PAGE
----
(11:5) "Umase Kol Bechor-All of the firstborn died." The Torah tells us that even the firstborn of the animals died? Why was it be necessary to kill so many firstborn children? We have a tradition from the Zohar that whenever God created some phenomenon which was clearly good, He also created its counterpart, something potentially evil at the same time. Every sacred phenomenon in our world is matched by a parallel phenomenon under the control of the Satan. The latter makes every effort to gain dominance over the former. Since Hashem has declared Yisroel as his firstborn (4:22) the opposing firstborn of evil would exert every effort to frustrate the emigration of the Jewish people from Egypt. This made it necessary to kill all the firstborn in Egypt from young to old, and even from the animal world. Hashem needed to destroy the concept of firstborn being unique in this world. In contrast Hashem commanded that we sanctify our firstborn children. (Ohr HaChaim)

   (12:1) “Vayomer Hashem el Moshe V’el Aaron B’eretz Mitzeayim- Hashem said to Moshe and Aaron in the land of Egypt.” Why is the “Land of Egypt” mentioned here. We know that for the better part of a year Moshe and Aaron were in the land of Egypt? Why reiterate this fact now? Perhaps we can say the following: Benei Yisroel were about to be commanded to prepare the Egyptian idol for slaughter. They would be taking something that they themselves worshipped. How could something used for the lowly act of idolatry be turned into an elevated act of holiness, a mitzvah? The Arizal says that the entire purpose of Klal Yisroel being in Egypt in the first place was to have elevated the Egyptians to the awareness of Hashem. That experiment failed. Instead Yisroel is found teetering on the brink of the 50th level of Tumeh and 80 percent of the population is decimated in the plague of darkness.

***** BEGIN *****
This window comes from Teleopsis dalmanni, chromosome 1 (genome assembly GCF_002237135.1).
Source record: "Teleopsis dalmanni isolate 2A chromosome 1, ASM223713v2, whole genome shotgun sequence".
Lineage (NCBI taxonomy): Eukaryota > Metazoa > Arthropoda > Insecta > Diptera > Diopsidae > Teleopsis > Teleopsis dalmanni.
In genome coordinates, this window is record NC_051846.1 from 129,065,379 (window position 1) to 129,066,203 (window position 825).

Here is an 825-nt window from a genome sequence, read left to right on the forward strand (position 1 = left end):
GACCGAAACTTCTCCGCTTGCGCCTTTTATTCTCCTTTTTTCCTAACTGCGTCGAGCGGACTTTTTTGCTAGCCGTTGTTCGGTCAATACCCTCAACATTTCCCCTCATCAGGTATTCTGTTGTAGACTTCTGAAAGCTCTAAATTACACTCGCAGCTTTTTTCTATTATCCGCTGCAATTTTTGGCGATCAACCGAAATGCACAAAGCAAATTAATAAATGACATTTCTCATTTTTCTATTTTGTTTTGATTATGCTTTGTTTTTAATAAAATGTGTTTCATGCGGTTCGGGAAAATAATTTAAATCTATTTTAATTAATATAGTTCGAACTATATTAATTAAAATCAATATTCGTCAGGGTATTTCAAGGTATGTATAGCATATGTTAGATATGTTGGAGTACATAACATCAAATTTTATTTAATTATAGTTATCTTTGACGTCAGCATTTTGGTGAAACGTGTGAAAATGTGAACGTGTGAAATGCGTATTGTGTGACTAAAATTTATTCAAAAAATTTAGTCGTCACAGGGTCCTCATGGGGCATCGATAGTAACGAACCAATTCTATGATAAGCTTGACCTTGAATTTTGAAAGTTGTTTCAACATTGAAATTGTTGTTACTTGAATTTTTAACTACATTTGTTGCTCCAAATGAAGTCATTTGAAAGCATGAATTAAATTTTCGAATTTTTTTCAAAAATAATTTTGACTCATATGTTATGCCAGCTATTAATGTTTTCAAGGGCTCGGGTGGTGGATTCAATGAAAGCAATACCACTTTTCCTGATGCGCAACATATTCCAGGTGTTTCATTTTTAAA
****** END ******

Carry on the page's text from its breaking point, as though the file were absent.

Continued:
To fulfill 400 years of servitude is out of the equation. It’s time to regroup. Hashem mirrors the Ten Mamoros that created the world into the Ten Macos. He gives his first creation, Time, to Yisroel. Here in Mitzrayim, now at this juncture the turnaround is to begin. That which the Egyptians worshipped will be slaughtered. Specifically in Mitzrayim the mitzvah needed to be performed. The Egyptians used the full moon for their calculations.(Tzror Hamor)

   (12:2)“Hachodesh Hazeh Lochem Rosh Chadoshim-This month shall be for you the first of the months.” Of all the 613 Mitzvos why is this is the first mitzvah? To answer this we must ask another question. If the Benei Yisroel were intended to remain in Mitzraim for 400 years how then could they be taken out after only 210 years? The Gemarrah (Yevamos 46) says “Hekdish Mafgiya Midei Shibud” when someone borrows money from someone and he gives him collateral against the loan, the borrower can’t sell the collateral because it is meshubid/bound to the lender like a lean. But if he is Makdish it, if he sanctifies it, it does become taken out of the possession of the lender. The same was true of Benei Yisroel. Hashem was Makdish them so they were able to leave the shibud. This could be why the first Mitzvah was Rosh Chodesh. The numerical value of the words Rosh Chodesh equals 819. The same value as the word Hikdashty- sanctify to me. (Bamidbar 3:13) By sanctifying Israel they became a holy nation.